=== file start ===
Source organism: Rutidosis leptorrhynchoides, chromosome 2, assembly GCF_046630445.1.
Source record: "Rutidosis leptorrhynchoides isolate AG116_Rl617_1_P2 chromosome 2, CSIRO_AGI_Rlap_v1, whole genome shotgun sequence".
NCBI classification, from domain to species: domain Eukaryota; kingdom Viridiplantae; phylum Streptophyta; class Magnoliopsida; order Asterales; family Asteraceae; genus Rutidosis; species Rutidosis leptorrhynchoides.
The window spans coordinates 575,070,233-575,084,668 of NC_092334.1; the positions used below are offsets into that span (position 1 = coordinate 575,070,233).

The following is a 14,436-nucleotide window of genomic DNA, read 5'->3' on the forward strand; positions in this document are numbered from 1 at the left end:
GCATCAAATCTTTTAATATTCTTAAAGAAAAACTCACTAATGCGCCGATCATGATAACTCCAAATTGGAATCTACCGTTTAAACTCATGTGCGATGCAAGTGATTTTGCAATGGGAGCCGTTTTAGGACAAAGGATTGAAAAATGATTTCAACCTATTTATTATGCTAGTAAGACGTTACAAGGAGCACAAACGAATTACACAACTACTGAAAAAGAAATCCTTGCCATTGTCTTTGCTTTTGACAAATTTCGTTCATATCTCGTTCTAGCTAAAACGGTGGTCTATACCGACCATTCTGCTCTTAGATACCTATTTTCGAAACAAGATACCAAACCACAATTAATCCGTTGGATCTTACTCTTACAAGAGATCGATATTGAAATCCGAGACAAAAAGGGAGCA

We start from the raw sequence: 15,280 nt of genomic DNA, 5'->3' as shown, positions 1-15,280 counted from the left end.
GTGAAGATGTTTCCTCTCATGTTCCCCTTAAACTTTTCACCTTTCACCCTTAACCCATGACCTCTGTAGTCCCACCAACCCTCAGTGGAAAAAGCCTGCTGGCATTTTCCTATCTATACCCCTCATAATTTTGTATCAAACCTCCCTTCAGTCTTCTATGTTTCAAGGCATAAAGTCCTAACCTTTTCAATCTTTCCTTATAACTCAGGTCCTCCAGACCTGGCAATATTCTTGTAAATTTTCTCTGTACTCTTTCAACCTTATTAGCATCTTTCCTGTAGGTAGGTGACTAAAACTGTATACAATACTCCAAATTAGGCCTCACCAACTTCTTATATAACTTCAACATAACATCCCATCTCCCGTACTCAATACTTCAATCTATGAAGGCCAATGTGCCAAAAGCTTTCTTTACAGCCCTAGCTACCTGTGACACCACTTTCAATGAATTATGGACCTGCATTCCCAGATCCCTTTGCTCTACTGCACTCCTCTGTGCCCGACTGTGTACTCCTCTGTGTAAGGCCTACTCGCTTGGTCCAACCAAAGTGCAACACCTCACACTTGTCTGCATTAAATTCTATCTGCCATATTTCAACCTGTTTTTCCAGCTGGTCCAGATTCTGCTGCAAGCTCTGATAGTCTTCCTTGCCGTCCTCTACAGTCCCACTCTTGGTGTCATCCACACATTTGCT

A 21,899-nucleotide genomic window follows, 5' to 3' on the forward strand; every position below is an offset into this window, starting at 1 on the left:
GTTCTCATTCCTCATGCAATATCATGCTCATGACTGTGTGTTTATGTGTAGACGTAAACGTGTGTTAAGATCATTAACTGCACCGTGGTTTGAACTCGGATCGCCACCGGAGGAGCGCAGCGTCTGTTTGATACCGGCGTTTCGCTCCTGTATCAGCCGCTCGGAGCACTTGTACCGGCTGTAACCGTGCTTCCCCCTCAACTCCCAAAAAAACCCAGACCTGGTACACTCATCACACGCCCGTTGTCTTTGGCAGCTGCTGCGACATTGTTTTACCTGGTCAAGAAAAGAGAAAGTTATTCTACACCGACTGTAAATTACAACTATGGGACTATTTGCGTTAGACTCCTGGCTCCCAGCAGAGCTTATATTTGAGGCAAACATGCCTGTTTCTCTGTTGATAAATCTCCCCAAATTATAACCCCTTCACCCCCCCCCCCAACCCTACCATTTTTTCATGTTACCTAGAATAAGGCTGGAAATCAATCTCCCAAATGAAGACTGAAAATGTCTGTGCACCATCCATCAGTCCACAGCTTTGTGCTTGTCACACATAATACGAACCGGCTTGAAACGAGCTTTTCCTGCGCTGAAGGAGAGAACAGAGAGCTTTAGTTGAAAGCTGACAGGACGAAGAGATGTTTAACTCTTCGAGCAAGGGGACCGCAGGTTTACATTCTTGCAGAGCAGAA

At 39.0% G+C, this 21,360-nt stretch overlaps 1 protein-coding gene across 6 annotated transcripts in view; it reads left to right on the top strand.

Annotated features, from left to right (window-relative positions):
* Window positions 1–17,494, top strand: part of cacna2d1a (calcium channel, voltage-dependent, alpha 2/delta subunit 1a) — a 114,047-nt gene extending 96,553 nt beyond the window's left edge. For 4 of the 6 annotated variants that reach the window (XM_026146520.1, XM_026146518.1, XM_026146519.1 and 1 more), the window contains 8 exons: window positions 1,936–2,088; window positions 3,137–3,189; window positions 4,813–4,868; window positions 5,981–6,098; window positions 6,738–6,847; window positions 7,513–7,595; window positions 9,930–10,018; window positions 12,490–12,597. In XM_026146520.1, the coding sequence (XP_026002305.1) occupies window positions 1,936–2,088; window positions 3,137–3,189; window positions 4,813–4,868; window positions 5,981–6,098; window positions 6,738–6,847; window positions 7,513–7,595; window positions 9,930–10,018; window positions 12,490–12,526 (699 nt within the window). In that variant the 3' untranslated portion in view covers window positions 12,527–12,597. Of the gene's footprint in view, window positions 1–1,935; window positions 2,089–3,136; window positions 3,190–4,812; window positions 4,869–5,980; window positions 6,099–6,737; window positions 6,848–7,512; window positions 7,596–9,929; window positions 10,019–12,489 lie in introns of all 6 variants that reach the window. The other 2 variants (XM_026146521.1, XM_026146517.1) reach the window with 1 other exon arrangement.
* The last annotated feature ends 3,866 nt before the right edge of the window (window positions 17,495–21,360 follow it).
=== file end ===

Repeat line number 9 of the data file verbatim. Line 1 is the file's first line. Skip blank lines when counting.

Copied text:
A 21,899-nucleotide genomic window follows, 5' to 3' on the forward strand; every position below is an offset into this window, starting at 1 on the left: